Subpulmonary obstruction in congenitally corrected transposition of the great arteries due to ventricular membranous septal aneurysms.
The clinical, hemodynamic, and angiographic observations, as well as the surgical approach used for repair in three patients with congenitally corrected transposition of the great arteries and ventricular membranous septal aneurysms, are presented. In two of the three patients the membranous septal aneurysm caused subpulmonary obstruction, with 94 and 125 mm Hg systolic gradients. In each patient the aneurysm was demonstrated by angiocardiography, which also showed differences in size and shape with cardiac systole and diastole. Review of the previously described reports indicates that patients with congenitally corrected transposition often display various forms of pulmonary outflow obstruction and when a ventricular membranous septal aneurysm exists, a significant subpulmonary obstruction is present in most patients. The unique anatomic relationship between the pulmonary artery and a ventricular membranous septal aneurysm in patients with transposition of the great arteries with and without atrioventricular discordance explains why subpulmonary obstruction sometimes develops.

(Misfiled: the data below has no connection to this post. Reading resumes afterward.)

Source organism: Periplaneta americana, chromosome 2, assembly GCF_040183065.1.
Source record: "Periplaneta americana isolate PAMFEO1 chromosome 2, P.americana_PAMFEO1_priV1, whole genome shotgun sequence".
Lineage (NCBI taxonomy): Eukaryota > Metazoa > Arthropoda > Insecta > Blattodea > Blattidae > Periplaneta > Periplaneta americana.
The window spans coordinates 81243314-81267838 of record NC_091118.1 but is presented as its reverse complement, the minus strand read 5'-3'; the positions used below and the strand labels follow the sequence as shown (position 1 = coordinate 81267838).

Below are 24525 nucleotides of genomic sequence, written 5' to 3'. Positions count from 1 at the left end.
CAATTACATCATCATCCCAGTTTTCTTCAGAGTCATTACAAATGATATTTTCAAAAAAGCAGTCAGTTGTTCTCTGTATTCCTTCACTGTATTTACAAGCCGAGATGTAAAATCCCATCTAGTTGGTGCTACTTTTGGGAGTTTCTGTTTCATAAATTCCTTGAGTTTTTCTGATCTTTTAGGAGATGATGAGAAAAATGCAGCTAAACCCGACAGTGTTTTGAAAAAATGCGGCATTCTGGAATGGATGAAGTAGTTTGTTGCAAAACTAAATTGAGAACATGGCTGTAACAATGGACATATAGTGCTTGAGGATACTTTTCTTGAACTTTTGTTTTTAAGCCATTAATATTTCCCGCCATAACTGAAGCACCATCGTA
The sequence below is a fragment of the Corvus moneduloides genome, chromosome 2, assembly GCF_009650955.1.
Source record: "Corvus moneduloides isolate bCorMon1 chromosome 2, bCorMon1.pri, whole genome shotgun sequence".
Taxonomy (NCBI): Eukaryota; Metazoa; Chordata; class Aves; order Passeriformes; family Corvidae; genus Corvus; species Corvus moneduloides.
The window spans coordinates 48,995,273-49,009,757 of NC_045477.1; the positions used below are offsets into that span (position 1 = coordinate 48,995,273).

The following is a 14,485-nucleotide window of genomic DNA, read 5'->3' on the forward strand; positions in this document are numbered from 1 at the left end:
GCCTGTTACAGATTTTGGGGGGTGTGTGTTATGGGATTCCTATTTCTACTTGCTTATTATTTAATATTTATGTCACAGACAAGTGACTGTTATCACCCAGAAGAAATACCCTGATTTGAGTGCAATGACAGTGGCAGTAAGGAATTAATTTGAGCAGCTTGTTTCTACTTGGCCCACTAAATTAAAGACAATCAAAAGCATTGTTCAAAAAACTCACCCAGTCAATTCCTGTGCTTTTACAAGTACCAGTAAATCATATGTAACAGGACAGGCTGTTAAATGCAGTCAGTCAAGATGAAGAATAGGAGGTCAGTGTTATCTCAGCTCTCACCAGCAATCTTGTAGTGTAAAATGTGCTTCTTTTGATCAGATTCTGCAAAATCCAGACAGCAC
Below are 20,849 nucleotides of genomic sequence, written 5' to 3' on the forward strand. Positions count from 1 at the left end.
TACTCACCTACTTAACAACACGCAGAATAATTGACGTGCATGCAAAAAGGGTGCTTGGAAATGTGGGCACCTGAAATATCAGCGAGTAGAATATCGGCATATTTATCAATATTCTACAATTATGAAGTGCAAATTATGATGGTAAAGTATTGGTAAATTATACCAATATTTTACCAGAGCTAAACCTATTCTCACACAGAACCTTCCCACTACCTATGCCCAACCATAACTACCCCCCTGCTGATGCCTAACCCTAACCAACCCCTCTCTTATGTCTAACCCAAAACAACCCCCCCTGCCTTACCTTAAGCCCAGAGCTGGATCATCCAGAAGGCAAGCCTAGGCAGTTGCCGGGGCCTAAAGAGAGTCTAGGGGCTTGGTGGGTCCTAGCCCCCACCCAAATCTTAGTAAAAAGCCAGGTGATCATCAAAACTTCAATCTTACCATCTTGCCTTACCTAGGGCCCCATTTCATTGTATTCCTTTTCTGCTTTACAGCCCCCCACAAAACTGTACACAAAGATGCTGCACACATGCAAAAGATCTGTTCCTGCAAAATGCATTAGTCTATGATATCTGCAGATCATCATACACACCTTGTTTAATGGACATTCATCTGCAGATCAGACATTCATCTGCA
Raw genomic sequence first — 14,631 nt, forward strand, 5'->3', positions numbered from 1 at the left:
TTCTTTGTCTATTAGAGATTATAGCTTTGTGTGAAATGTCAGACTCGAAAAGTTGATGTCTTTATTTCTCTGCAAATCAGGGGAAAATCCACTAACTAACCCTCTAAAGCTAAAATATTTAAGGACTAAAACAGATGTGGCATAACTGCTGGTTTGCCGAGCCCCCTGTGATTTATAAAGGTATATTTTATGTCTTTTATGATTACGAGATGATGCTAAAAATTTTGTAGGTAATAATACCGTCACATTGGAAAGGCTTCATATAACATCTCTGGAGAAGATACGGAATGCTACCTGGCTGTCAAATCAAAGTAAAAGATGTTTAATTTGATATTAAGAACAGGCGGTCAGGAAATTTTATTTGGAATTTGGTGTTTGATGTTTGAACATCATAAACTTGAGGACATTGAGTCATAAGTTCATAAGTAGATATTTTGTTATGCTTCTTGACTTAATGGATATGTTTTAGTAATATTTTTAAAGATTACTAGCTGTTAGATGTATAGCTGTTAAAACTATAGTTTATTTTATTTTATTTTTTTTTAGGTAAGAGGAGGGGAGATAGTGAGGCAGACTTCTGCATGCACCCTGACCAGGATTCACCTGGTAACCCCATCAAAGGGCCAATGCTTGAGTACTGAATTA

- Copyright © 1976 by American Heart Association